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RIM, not NTP, News

Posted on Friday 13 January 2006

For those of you waiting for further word on the progress, or lack thereof, in the RIM-NTP patent fandango, I’m afraid this will disappoint you. RIM announced a couple of things that have nothing to do with patent lawsuits. Sorry.

First, RIM said that a Google Talk instant messaging client for Blackberry is being developed and will be available later this spring. IM services will be fully integrated into the Blackberry client, as one would expect. It is unclear whether the Google Talk client is being developed by RIM, by Google or both. As part of their announcement, RIM also noted that users of selected newer Blackberry devices can now download and use Google Local for Mobile, an application suite which provides maps, directions, satellite images and search features.

In other news, CNet reports that RIM has licensed PocketMac for Blackberry and will distribute it free to Blackberry subscribers. The software allows Blackberry devices to sync address book, calendar and other information with a Mac. The software, which has been available since late 2004, current costs $29. Speaking as the guy who sold the first Mac in Washington in 1984 and who also was there for ‘birth’ of Blackberry, I personally am thrilled. The question, of course, is whether there is pent up demand among Blackberry users for Macs or among Mac users for Blackberrys. Either way, this is good news. Well done, RIM. (Yes, Dave, I realize the rest of the world is yawning about this news. Thanks. 🙂 )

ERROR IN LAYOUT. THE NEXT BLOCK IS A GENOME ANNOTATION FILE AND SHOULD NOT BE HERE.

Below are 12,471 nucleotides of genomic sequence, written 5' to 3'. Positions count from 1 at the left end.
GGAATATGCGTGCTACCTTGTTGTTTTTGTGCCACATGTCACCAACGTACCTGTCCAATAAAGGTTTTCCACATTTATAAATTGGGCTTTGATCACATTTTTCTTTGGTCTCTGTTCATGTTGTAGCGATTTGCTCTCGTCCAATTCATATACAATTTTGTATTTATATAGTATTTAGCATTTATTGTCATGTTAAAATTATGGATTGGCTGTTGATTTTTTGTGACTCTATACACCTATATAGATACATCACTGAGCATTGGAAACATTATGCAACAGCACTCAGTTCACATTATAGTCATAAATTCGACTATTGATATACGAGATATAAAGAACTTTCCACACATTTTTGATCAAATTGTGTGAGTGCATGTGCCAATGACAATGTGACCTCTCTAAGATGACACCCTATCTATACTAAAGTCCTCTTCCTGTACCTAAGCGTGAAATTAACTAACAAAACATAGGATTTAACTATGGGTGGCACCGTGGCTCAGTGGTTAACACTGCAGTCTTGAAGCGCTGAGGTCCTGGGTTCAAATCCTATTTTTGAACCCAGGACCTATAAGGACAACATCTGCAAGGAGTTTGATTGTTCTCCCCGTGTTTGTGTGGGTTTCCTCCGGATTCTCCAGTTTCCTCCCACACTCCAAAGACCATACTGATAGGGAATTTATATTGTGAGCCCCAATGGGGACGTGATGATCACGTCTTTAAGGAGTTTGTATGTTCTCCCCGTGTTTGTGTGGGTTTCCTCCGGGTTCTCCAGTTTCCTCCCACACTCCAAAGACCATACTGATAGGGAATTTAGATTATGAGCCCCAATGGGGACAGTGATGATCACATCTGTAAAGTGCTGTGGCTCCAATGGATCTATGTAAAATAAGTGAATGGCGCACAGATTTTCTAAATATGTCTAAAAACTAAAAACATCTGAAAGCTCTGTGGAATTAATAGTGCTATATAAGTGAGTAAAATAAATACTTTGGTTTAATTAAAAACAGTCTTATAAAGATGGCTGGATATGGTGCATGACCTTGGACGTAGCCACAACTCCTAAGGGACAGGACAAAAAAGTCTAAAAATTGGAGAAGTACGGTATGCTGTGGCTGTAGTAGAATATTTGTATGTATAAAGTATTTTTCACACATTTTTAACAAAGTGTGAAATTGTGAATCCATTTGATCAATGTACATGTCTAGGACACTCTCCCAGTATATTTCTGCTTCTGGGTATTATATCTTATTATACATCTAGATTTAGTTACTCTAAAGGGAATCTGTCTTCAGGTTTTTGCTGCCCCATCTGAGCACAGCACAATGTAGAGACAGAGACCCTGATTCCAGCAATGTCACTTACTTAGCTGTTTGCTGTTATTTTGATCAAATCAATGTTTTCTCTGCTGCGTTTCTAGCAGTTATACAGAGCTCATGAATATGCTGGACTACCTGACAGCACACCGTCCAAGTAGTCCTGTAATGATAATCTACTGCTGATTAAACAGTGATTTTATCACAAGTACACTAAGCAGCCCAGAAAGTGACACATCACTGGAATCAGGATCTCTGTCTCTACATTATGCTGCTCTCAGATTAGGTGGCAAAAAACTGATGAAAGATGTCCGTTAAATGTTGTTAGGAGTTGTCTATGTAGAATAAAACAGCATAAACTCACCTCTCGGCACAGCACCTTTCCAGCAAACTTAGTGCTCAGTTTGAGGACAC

2 Comments for 'RIM, not NTP, News'

  1.  
    anonymous
    January 26, 2006 | 9:04 pm
     

    Google talk uses XMPP (aka Jabber) for communication protocol. XMPP is an open protocol, so anyone can read the specs and a client for it. In other words, RIM doesn’t need google’s help to get GTalk working on their system.

  2.  
    February 3, 2006 | 8:42 am
     

    Thanks for the clarification. I didn’t mean to imply that Gtalk was closed, merely to point out that somebody has to be paying to do the development. It was unclear from RIM’s announcement whether Google was a partner in the development or merely a beneficiary. It’s hard for me to imagine that RIM would underwrite the costs completely on their own.

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